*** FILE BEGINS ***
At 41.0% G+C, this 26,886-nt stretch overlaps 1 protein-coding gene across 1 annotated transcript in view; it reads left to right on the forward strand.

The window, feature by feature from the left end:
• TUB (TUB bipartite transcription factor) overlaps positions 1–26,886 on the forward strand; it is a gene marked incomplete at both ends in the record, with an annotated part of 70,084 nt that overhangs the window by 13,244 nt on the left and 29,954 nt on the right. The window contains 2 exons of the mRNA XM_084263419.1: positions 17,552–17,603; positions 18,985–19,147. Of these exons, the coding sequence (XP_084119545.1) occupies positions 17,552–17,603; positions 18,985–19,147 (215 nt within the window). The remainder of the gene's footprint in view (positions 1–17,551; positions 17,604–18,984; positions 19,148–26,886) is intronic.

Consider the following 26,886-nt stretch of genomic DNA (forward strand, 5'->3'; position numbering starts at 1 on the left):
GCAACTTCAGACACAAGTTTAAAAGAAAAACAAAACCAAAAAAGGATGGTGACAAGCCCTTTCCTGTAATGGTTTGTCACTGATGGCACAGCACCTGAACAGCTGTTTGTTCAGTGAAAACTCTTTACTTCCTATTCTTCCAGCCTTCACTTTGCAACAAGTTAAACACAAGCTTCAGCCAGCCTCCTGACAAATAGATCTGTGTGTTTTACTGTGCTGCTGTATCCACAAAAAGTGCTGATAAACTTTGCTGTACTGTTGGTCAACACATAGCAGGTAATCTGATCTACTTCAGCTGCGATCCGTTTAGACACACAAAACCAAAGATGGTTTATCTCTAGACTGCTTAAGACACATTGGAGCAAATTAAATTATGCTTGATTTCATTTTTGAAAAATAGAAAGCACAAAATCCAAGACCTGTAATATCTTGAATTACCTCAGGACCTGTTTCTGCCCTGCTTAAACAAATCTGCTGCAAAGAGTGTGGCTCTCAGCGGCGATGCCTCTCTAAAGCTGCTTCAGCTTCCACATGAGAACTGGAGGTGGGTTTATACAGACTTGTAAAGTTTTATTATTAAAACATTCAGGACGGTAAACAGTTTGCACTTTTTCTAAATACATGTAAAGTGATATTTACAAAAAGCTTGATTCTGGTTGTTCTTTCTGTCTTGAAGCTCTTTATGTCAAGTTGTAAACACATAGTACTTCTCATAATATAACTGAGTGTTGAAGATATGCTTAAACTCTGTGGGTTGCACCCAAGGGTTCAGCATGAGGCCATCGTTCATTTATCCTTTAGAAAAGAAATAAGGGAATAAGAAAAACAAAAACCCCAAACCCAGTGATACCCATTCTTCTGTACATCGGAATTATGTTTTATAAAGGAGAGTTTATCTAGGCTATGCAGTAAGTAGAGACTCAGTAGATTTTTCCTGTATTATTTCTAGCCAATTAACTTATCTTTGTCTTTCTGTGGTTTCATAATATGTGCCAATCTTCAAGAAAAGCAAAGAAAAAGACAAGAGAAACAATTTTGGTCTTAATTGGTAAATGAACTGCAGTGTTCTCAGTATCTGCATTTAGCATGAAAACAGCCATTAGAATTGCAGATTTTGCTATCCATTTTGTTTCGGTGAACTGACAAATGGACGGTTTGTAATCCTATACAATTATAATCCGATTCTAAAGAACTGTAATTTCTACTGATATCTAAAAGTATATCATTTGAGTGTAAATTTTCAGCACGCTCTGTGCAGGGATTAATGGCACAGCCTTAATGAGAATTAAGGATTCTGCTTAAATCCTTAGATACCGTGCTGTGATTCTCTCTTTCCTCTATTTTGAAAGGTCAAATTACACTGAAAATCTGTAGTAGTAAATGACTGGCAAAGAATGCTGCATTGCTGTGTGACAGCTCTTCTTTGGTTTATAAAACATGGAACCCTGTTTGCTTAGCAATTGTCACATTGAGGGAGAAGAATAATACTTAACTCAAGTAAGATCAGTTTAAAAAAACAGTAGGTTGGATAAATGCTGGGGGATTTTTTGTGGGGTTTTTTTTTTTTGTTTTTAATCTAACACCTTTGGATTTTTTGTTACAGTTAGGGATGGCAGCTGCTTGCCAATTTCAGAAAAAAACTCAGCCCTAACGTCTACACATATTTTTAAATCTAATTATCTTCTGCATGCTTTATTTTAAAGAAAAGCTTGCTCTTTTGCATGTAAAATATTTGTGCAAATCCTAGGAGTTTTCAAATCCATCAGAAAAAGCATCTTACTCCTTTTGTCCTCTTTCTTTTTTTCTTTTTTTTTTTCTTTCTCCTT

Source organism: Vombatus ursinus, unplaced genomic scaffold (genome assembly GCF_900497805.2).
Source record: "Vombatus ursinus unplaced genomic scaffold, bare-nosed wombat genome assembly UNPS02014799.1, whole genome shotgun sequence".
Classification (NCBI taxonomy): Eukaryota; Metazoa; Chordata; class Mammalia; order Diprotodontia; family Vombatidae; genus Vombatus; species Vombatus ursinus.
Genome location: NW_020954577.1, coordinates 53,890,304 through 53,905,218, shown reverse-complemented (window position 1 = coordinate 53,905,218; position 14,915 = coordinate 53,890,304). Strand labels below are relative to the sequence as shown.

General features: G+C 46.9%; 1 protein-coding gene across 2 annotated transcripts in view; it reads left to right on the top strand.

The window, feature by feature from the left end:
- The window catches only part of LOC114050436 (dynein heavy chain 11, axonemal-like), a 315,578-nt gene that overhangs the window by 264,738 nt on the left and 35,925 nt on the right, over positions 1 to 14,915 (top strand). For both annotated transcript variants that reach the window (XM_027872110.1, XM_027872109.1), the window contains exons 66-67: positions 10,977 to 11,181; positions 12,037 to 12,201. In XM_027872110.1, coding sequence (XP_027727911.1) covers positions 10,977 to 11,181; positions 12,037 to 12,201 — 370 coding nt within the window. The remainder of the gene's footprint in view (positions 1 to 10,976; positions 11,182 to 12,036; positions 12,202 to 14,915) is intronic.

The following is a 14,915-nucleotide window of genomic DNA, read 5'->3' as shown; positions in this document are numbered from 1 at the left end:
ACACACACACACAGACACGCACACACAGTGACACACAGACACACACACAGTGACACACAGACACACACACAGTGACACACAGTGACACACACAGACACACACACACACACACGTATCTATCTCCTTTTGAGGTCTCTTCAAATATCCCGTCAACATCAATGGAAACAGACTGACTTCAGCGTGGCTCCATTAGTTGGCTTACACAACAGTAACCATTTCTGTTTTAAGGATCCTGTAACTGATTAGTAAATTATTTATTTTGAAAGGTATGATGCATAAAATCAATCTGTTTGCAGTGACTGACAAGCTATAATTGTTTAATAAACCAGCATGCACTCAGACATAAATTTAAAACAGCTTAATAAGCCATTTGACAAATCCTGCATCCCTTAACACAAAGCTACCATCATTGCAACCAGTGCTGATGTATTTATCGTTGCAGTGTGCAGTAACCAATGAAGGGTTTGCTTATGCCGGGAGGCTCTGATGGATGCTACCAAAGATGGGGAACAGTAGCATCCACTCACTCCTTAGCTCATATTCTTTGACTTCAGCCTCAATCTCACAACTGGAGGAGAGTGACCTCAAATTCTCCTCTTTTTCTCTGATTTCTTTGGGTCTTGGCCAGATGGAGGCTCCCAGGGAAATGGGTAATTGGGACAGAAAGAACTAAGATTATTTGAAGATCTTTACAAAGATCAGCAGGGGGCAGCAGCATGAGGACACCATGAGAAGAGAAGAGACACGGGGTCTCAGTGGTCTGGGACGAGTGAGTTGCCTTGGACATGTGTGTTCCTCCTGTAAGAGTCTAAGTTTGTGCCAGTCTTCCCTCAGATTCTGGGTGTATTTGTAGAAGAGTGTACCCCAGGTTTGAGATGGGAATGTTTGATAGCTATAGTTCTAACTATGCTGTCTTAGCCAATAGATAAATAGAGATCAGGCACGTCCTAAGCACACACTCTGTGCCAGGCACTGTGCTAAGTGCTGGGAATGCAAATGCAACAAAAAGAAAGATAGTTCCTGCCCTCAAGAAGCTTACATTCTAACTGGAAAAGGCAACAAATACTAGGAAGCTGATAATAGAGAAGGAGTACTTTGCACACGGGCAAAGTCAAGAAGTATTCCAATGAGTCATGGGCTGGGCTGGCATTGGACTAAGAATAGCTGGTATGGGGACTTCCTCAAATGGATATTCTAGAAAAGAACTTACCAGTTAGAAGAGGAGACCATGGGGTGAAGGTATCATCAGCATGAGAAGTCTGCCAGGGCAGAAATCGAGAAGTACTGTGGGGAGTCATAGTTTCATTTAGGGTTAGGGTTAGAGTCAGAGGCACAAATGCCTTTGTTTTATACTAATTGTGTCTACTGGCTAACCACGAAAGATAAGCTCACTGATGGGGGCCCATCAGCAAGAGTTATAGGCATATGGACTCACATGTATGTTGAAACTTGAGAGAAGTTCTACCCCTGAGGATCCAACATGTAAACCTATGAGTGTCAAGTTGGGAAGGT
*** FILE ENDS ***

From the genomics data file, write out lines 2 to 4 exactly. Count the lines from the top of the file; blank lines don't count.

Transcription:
The window, feature by feature from the left end:
• TUB (TUB bipartite transcription factor) overlaps positions 1–26,886 on the forward strand; it is a gene marked incomplete at both ends in the record, with an annotated part of 70,084 nt that overhangs the window by 13,244 nt on the left and 29,954 nt on the right. The window contains 2 exons of the mRNA XM_084263419.1: positions 17,552–17,603; positions 18,985–19,147. Of these exons, the coding sequence (XP_084119545.1) occupies positions 17,552–17,603; positions 18,985–19,147 (215 nt within the window). The remainder of the gene's footprint in view (positions 1–17,551; positions 17,604–18,984; positions 19,148–26,886) is intronic.

Consider the following 26,886-nt stretch of genomic DNA (forward strand, 5'->3'; position numbering starts at 1 on the left):